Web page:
On the eve of Greek bailout referendum three weeks ago, I both hoped and feared that something might happen. That an event would occur. One of those big ones you have to watch for with both eyes to make sure you catch it.

But nothing happened. Or rather something did happen, but it was as if nothing had. The Greek people voted against austerity and then their prime minister went ahead and negotiated more austerity.

Viktor Chernomyrdin, who navigated Russia’s transition to capitalism as its prime minister from 1992 to 1998, captured this paradox like so:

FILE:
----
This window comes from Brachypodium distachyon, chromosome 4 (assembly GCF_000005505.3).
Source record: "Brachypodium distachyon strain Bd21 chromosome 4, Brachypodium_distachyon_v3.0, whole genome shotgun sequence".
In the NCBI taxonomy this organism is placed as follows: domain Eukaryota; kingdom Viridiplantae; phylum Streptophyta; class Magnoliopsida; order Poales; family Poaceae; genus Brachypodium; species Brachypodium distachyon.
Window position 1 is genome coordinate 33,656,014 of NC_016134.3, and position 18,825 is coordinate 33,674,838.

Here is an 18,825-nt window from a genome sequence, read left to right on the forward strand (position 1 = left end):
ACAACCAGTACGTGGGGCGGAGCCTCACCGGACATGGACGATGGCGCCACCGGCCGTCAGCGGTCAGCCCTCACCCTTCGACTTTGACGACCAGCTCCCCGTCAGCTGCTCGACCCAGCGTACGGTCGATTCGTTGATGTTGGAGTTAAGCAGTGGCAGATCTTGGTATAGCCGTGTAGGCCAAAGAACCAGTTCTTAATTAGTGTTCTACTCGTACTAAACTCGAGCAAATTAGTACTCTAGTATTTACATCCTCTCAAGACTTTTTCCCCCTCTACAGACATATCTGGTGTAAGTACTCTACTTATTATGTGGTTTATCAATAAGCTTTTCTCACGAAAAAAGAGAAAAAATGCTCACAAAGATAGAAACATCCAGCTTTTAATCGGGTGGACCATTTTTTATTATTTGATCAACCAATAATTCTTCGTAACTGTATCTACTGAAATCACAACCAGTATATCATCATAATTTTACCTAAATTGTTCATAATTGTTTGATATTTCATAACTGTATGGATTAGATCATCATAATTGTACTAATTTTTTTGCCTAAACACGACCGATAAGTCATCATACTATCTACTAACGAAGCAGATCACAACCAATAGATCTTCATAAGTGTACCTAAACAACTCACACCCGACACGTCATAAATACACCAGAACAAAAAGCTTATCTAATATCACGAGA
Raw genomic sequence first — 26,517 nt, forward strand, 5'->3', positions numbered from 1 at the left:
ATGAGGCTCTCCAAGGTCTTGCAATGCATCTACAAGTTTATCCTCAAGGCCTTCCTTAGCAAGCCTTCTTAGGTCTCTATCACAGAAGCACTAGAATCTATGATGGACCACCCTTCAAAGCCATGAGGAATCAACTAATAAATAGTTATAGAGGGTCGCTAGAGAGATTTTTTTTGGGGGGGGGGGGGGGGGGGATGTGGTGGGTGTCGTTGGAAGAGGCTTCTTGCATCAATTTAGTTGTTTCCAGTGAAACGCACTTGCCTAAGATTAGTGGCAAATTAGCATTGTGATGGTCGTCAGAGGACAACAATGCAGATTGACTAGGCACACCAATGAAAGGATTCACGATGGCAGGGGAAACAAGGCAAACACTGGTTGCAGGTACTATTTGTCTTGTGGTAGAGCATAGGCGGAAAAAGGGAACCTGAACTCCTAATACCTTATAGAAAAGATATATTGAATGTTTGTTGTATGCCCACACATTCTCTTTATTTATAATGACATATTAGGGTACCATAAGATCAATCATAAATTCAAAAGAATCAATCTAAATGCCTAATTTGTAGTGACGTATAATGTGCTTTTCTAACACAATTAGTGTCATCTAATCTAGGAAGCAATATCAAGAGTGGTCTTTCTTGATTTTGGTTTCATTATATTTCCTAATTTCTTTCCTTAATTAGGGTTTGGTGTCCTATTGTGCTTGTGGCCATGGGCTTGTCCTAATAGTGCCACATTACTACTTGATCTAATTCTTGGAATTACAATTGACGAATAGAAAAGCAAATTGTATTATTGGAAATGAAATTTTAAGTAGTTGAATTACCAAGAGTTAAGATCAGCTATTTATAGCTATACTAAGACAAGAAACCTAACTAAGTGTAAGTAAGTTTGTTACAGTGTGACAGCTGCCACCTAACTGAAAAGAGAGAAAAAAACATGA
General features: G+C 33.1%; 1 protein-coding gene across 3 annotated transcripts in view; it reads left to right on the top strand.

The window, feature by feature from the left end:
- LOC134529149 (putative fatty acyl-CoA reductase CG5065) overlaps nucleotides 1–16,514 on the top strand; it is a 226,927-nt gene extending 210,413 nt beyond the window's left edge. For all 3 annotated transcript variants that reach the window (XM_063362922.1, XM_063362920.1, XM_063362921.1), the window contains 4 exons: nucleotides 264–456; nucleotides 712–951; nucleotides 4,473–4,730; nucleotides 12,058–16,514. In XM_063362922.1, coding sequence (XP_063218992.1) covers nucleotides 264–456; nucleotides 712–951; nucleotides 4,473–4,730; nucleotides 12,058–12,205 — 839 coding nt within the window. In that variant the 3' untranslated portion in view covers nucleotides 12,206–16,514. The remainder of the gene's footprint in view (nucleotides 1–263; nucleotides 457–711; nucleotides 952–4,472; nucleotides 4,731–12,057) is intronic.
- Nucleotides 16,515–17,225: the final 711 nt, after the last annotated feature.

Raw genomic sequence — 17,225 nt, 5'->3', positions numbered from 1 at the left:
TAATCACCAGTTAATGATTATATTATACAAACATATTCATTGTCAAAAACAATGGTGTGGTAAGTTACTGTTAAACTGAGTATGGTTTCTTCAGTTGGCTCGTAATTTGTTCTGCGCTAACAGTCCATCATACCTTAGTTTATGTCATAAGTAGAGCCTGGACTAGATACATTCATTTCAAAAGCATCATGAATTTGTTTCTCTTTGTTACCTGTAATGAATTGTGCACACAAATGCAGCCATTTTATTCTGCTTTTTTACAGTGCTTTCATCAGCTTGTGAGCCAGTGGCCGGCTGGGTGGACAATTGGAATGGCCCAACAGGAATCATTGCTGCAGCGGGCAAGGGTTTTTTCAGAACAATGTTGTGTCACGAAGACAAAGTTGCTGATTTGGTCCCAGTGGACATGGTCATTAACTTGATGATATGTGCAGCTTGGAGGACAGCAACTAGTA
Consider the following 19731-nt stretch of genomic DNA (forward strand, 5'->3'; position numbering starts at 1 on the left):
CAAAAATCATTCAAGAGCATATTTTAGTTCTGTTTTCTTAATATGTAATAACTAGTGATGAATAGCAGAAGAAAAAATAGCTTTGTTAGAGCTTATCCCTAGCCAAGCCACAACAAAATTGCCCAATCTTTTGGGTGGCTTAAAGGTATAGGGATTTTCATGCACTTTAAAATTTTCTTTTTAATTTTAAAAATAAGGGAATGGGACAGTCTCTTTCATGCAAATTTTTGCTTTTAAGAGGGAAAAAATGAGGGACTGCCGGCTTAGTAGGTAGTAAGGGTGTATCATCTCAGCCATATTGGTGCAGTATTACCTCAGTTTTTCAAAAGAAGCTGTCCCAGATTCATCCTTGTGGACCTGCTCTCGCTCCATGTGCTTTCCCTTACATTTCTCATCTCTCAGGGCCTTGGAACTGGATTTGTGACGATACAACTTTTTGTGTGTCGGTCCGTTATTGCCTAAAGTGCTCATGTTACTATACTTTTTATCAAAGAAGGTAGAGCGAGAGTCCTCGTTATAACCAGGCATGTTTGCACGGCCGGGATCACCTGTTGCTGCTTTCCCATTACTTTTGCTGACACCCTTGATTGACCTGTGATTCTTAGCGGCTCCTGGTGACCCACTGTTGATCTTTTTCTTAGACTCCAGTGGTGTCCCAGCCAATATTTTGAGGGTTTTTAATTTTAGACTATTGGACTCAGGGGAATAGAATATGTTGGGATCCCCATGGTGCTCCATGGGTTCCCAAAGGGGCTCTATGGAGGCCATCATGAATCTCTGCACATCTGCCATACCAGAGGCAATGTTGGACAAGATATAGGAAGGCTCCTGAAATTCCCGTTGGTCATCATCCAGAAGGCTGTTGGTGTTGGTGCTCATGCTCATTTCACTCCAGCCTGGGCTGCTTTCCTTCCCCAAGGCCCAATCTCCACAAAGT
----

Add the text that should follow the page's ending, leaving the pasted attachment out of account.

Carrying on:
We wanted the best, but it turned out like always.

My attempts to enlarge on this theme over the last few weeks have oscillated between the pretentious and the preposterous. Trying to splice quotes from French postmodernists with slice-of-life observations. That sort of thing.

I’ll spare you and conclude this post here. Otherwise I fear I’ll start sounding like one of Chernomyrdin’s famously incoherent speeches. People thought he always mumbled because he was illiterate. It turned out he was merely trying not to swear.

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